It turned into a tribute to patriotism, complete with photos of U.S. Marines and a camouflage-clad soldier hugging his child. 

This was a pitch for Dodge Ram trucks' "Built To Serve" volunteer program, but the commercial instead provoked anger from many viewers and a rebuke from the King Center itself, which says its mission is to carry on his teachings and to "empower change-makers who are continuing his efforts today."

The mission does NOT include the use of King to sell a bunch of vehicles.

Tweeted The King Center during the game, as opinions were being voiced all around social media:

Neither @TheKingCenter nor @BerniceKing is the entity that approves the use of #MLK's words or imagery for use in merchandise, entertainment (movies, music, artwork, etc) or advertisement, including tonight's @Dodge #SuperBowl commercial.

Later, after writer Michael Arceneaux wrote on Twitter, "So that means the King children allowed Dr. King's voice to be used to sell me a Dodge truck," Bernice King replied very simply:


Added Tim Calkins, a marketing professor at Northwestern University:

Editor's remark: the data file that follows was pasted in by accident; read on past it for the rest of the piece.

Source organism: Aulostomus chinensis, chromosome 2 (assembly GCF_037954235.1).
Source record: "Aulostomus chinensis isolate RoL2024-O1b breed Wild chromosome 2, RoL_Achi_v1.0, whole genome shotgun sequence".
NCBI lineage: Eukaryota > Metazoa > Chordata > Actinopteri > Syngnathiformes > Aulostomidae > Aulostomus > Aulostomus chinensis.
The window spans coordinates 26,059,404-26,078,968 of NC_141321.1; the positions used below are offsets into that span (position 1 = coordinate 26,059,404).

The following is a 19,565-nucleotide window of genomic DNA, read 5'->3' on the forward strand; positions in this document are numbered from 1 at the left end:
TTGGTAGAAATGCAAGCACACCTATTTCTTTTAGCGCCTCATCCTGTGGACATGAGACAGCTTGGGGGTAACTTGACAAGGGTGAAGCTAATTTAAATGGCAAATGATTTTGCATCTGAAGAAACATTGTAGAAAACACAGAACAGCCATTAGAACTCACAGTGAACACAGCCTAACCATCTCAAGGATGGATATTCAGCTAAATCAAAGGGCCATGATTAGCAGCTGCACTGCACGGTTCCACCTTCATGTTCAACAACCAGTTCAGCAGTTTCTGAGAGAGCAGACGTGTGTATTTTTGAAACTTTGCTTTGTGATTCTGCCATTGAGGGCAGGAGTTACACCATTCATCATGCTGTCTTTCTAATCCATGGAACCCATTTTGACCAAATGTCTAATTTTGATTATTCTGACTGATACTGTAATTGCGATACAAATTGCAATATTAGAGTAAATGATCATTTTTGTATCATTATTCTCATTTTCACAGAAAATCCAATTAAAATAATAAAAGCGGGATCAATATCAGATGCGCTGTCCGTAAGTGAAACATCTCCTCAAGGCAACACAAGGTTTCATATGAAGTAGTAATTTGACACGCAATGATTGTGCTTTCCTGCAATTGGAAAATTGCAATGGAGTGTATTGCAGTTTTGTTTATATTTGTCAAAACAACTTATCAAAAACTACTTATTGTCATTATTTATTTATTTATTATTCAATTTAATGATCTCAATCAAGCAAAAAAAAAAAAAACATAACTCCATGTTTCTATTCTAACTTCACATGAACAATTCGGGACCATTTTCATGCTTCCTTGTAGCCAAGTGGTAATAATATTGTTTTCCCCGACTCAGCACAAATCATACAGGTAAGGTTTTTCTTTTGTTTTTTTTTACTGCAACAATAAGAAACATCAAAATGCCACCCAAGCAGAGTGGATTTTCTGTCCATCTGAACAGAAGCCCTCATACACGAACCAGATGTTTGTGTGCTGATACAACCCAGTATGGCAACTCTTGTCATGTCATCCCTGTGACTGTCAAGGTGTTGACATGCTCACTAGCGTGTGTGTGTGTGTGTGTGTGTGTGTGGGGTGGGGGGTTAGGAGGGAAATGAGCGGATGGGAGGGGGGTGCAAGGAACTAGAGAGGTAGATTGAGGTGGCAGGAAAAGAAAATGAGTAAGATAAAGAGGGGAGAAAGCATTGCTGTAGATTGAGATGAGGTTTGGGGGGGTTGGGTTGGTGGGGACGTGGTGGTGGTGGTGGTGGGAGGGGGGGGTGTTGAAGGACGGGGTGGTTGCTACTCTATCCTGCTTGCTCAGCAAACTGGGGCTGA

"The use of MLK to promote Ram trucks strikes many people as crass and inappropriate."

And Kelly O'Keefe, a professor at Virginia Commonwealth University's Brandcenter:

"They pushed it over the edge. You wanted to root for it because the cause is good, but it just didn't end up fitting the brand, so you ended up feeling a little bit manipulated."

Do you agree?

Or is this much ado over very little?

Watch the controversial Super Bowl commercial below and decide for yourself:

Dodge exploits martin luther king to sell trucks twitter erupts

Amy Roloff SLAMMED: Did She Exploit Jacob Roloff to Sell Bread?!

For some reason, certain “fans” of Little People, Big World like to take aim at Amy Roloff. A lot of the time, it’s for nothing more than imagined misdeeds.

This time … well, they’re not imagining anything. She definitely did a photo op with her previously estranged son, family black sheep Jacob Roloff.

And she used the otherwise endearing photo to … sell bread.